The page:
Because the study involved such a small sample of participants, further research may be needed to prove the findings.

Copyright © 2015, ABC Radio. All rights reserved.

Pawel Gaul/iStock/Thinkstock(NEW YORK) -- The World Health Organization on Thursday released a new report on the Ebola outbreak in West Africa, showing that the number of new cases identified in the last week had fallen below 100.

According to the WHO's Ebola Situation Report, 99 new cases were detailed in the three countries most heavily affected by the outbreak -- 65 in Sierra Leone, 30 in Guinea and four in Liberia. The total number of Ebola cases since the beginning of the outbreak is now at 22,092. At least 8,810 of those cases has resulted in death.

Sierra Leone, Guinea and Liberia have been the site of the vast majority of Ebola cases, with 22,057 cases in those three nations. A small number of cases have been detected in Mali, Nigeria, Senegal, Spain, the United Kingdom and the U.S.

The WHO says that the response to the Ebola situation "has now moved to a second phase, as the focus shifts from slowing the transmission to ending the epidemic." Specifically, efforts are being shifted to ensure capacity for case finding and management, safe burials and community engagement.

Liberia and Sierra Leone each reported decreased incidents of new Ebola cases compared to last week, while the 30 cases in Guinea was up from 20 the week before.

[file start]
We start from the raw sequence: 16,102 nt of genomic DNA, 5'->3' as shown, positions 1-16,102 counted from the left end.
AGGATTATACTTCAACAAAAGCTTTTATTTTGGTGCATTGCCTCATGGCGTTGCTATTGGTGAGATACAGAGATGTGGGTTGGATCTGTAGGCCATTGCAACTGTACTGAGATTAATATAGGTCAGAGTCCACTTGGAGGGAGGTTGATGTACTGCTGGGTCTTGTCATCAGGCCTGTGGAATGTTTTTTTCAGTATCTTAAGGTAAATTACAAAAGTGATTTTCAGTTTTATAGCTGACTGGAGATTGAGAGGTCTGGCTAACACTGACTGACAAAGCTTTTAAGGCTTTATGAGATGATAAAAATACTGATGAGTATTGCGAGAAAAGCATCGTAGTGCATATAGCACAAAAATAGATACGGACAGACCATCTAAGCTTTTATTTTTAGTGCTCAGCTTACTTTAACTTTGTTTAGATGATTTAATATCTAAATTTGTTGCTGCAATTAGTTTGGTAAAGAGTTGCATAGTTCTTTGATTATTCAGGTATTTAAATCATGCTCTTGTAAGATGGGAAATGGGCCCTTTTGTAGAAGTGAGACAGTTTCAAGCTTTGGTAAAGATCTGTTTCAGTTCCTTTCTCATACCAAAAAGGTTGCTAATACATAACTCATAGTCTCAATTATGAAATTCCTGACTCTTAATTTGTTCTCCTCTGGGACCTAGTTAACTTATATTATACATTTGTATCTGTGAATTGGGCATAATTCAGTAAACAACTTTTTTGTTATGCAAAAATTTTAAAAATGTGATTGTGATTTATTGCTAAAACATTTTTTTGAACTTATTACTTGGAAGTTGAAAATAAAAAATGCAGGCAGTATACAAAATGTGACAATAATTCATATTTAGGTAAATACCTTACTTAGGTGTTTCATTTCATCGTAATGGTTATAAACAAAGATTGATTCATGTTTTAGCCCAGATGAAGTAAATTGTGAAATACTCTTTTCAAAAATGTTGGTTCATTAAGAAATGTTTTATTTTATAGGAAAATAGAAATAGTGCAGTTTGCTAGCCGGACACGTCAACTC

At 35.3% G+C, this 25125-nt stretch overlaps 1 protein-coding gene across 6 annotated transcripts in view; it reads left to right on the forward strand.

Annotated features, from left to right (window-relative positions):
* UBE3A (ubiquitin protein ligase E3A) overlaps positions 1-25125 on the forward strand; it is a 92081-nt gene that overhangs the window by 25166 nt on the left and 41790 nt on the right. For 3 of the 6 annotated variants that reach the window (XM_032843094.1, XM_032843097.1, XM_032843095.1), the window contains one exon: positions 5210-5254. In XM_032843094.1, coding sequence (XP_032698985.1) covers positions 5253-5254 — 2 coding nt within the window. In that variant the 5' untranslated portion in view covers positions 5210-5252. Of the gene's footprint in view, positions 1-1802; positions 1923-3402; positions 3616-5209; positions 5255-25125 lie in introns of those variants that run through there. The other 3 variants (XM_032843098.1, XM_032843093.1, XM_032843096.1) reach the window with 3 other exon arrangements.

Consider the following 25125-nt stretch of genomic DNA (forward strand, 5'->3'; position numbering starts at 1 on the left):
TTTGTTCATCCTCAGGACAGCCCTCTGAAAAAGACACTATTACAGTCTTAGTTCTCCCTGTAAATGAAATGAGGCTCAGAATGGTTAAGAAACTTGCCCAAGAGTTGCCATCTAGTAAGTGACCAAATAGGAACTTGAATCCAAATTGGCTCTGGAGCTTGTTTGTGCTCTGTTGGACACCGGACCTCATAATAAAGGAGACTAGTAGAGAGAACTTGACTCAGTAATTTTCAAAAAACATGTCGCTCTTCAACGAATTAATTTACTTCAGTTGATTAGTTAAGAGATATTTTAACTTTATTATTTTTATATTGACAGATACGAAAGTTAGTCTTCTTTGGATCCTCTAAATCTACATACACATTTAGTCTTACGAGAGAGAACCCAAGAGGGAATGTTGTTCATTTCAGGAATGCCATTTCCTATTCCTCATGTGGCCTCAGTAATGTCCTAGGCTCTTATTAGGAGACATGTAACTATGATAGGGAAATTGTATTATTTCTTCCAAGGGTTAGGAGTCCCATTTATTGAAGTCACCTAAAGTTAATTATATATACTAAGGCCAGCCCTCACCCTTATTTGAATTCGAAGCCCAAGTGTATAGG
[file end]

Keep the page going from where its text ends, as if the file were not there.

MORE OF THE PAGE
Copyright © 2015, ABC Radio. All rights reserved.

Jacek Chabraszewski/iStock/Thinkstock(NEW YORK) -- When faced with a patch of unruly hair on your body, it’s tempting to grab a razor and cut it down to size. But should you think again before reaching for the blade to solve your over-active follicles?

Dr. Debbie Yi, an Emergency Medicine and Neurology physician at the Hospital of UPenn, cuts this myth down to size. Dr. Yi asserts that our hair is a lot like grass: thick at the bottom and thinner towards the ends.

“So when we shave, all you’re doing is causing a cut, that makes the hair more coarse and more stubbly. So it might appear to be darker, and might appear to be thicker, but sadly, it actually isn’t,” Dr. Yi says.